By Dan Haag
Representatives from several environmental and travel organizations gathered at the Surfsand Resort in Cannon Beach Monday, May 21 and Tuesday, May 22 for the Oregon Marine Reserves Summit.
Sponsored by the Nature Conservancy and Travel Oregon, the two day workshop focused on ways to link tourism to Oregon’s ocean assets.
Representatives from the five partnering Oregon Marine Reserves were on hand: Cape Falcon, Cascade Head, Otter Rock, Cape Perpetua and Redfish Rocks. Cape Falcon is the northernmost reserve and lies next to Oswald West State Park.
Attendees also included Tillamook Coast, Oregon Coast Visitors Association, Haystack Rock Awareness Program, Manzanita Visitors Center, Surfrider Foundation of Portland, and Oregon Department of Fish and Wildlife.
The workshop kicked off with a guided tour of nearby Haystack Rock and followed with a wide range of speakers on topics covering topics centering on responsible tourism and creating local partnerships.
“It was really great to see all of these professionals together discussing both the value marine reserves play in tourism and also what strategies can be employed to minimize impacts to these special areas,” said Chrissy Smith, Outreach Coordinator for Cape Falcon Marine Reserve.
Guest speakers shared their strategies for engaging local partners while balancing the need to care for natural areas.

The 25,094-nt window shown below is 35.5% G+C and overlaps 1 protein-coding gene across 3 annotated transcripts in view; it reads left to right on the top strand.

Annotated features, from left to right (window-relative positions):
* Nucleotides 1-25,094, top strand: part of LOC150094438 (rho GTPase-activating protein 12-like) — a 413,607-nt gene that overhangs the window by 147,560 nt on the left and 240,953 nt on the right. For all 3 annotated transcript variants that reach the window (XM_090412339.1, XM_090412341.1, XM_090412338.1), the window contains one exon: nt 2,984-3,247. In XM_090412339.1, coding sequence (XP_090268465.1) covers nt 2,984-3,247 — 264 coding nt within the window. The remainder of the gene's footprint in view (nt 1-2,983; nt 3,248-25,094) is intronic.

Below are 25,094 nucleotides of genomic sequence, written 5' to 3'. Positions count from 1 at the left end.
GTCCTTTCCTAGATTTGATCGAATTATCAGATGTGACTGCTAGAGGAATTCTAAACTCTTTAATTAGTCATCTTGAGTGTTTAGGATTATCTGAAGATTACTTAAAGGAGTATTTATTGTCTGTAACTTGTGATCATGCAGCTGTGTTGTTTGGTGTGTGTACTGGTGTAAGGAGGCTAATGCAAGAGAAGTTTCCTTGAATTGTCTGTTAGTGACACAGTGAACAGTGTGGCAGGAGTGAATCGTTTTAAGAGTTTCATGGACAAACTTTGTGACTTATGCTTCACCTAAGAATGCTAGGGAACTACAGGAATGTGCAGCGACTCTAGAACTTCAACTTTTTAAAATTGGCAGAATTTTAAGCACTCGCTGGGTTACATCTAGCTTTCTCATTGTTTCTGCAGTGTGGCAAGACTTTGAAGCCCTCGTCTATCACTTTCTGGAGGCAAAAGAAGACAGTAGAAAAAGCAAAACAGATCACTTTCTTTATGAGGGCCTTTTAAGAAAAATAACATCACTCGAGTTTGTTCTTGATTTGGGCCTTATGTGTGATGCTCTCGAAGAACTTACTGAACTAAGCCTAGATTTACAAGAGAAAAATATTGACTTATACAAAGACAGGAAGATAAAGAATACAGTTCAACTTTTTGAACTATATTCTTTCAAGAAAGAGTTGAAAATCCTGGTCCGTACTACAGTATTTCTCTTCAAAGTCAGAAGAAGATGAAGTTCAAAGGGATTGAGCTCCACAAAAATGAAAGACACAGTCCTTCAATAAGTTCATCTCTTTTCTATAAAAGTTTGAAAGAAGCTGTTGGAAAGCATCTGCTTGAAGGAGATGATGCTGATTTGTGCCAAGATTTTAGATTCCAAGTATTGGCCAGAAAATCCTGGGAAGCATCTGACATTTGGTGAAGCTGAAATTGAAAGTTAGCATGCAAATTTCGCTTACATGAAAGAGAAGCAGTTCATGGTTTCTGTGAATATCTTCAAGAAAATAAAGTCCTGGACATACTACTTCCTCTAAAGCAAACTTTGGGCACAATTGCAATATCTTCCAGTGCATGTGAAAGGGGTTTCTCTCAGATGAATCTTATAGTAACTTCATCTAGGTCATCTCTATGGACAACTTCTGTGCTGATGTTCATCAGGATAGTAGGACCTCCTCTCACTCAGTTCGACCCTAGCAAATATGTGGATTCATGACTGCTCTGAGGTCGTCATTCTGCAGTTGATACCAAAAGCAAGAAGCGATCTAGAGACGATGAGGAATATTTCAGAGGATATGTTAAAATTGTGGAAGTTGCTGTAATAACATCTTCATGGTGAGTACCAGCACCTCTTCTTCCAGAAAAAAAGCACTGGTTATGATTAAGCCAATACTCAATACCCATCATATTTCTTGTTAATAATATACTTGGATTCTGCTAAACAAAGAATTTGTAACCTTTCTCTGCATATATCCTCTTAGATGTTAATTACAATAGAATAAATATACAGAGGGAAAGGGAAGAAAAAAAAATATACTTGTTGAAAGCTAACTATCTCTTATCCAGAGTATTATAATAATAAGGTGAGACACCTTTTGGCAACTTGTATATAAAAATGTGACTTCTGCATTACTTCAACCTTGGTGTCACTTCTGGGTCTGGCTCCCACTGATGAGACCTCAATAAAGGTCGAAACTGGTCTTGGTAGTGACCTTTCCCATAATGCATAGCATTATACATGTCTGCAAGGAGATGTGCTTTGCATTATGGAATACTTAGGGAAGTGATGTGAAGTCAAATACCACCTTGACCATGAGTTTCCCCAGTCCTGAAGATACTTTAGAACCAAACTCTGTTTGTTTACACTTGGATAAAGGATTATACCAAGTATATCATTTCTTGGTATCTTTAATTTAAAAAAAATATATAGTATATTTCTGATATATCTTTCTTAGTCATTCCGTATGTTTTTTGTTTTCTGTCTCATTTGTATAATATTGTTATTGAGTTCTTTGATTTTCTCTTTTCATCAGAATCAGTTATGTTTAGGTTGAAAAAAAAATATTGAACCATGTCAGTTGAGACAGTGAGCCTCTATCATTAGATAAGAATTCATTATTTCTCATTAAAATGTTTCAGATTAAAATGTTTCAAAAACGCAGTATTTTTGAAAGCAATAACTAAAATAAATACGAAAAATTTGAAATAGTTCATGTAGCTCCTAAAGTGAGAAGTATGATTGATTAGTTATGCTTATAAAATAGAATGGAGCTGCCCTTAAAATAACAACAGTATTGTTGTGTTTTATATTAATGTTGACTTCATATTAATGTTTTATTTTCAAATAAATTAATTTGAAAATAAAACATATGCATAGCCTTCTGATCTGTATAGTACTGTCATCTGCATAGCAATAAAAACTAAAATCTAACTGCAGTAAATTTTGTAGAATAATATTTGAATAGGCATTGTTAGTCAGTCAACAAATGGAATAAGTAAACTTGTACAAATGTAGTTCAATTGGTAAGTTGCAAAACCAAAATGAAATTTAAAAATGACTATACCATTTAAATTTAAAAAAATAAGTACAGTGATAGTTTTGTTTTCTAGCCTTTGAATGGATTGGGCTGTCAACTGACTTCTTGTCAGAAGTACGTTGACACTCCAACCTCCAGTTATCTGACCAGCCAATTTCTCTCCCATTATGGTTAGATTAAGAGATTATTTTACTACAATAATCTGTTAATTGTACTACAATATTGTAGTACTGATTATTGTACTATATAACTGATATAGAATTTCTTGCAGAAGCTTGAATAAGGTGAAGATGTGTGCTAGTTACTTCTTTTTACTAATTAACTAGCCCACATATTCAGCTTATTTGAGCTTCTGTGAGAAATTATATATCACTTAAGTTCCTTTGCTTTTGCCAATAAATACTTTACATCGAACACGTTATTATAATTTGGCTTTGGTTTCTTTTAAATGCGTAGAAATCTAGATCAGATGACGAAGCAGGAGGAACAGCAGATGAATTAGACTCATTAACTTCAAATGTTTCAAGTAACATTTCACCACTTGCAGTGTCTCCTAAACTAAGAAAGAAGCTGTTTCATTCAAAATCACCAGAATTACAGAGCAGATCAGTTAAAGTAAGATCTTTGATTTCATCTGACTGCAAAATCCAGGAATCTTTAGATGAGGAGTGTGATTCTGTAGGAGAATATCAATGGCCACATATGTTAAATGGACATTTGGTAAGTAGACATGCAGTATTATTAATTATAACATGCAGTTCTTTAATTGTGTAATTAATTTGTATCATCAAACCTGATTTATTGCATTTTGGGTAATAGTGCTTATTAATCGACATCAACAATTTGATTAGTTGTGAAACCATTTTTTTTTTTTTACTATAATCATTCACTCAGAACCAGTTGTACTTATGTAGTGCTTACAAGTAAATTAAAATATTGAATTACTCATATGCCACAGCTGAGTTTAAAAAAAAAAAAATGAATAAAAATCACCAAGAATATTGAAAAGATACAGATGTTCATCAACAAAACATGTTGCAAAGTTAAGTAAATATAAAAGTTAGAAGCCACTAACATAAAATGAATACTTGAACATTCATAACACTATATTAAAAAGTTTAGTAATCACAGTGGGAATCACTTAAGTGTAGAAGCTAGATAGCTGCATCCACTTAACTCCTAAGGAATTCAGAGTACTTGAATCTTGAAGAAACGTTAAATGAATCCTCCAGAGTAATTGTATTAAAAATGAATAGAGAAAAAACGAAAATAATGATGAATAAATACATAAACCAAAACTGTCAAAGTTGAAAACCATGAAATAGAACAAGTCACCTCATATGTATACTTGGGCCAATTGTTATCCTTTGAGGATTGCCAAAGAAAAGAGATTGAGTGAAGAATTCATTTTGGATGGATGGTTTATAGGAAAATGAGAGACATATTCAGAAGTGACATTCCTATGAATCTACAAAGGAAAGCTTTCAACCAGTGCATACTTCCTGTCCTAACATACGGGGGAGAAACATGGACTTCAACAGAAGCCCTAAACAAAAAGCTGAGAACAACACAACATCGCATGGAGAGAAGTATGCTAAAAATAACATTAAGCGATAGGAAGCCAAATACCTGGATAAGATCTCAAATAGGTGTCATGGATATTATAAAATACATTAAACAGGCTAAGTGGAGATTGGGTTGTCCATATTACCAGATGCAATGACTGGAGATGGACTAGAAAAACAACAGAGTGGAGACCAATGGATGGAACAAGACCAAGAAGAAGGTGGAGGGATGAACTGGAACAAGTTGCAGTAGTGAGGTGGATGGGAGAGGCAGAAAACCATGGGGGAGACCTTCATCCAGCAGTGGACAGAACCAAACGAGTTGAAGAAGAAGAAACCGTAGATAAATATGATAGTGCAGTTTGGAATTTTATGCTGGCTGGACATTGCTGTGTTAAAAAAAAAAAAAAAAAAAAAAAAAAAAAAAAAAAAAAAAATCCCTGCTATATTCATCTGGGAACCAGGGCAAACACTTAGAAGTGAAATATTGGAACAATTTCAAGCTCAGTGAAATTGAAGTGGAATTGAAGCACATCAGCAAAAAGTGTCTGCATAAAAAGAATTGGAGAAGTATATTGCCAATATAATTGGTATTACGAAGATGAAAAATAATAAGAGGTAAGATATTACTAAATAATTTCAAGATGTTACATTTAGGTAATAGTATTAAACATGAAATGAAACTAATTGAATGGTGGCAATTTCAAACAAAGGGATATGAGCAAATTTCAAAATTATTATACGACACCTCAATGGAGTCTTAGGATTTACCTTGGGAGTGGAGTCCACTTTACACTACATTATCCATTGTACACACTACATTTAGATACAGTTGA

“We’ve found it important to involve our fishing community in educational and outreach efforts,” said Jill Talladay, Executive Director for CARE for the Cape & Islands in Yarmouth Port, Mass. Talladay shared examples of how her organization tells the story of ocean pollution, including providing sidewalk “Butt-lers” for cigarette disposal in beach areas.
Many of the guests were excited to see the proactive steps taken by Oregon’s coastal organizations, like Cape Falcon Marine Reserve.
“California has come a long way but I am blown away by how far ahead Oregon is in these efforts,” said Rikki Eriksen, Director of Marine Protected Areas Program for the California Marine Sanctuary Foundation.
Workshop topics also included how best to make Oregon’s Marine Reserves inclusive for all Oregonians, identifying barriers to integrating marines reserves to tourism, aligning tourism with conservation. A new generation of travelers are paying closer attention to what experiences they spend their money on.
“66 percent of travelers are willing to pay more for sustainable brands,” said Samantha Bray, Managing Director for the Center for Responsible Travel in Washington, DC. “Businesses and marine reserves both rely on a healthy environment to thrive.”
Identifying and developing a single message for the many conservation and tourism based organizations in the state emerged as a key element.
“I wanted to show support for the effort of coordinating messaging,” said Nan Devlin, Director of Visit Tillamook Coast. “We tend to work in silos and it’s great to see what others are doing.”
The summit closed with the chance for attendees to describe a set of actions to advance integration of Oregon’s ocean assets with its tourism industry.
“Ocean conservation activities and designations, including marine reserves, protect and enhances our visitors’ experiences,” said Nadia Gardner, Volunteer Chair of Friends of Cape Falcon Marine Reserve. “People visit the coast because of its natural beauty and health.”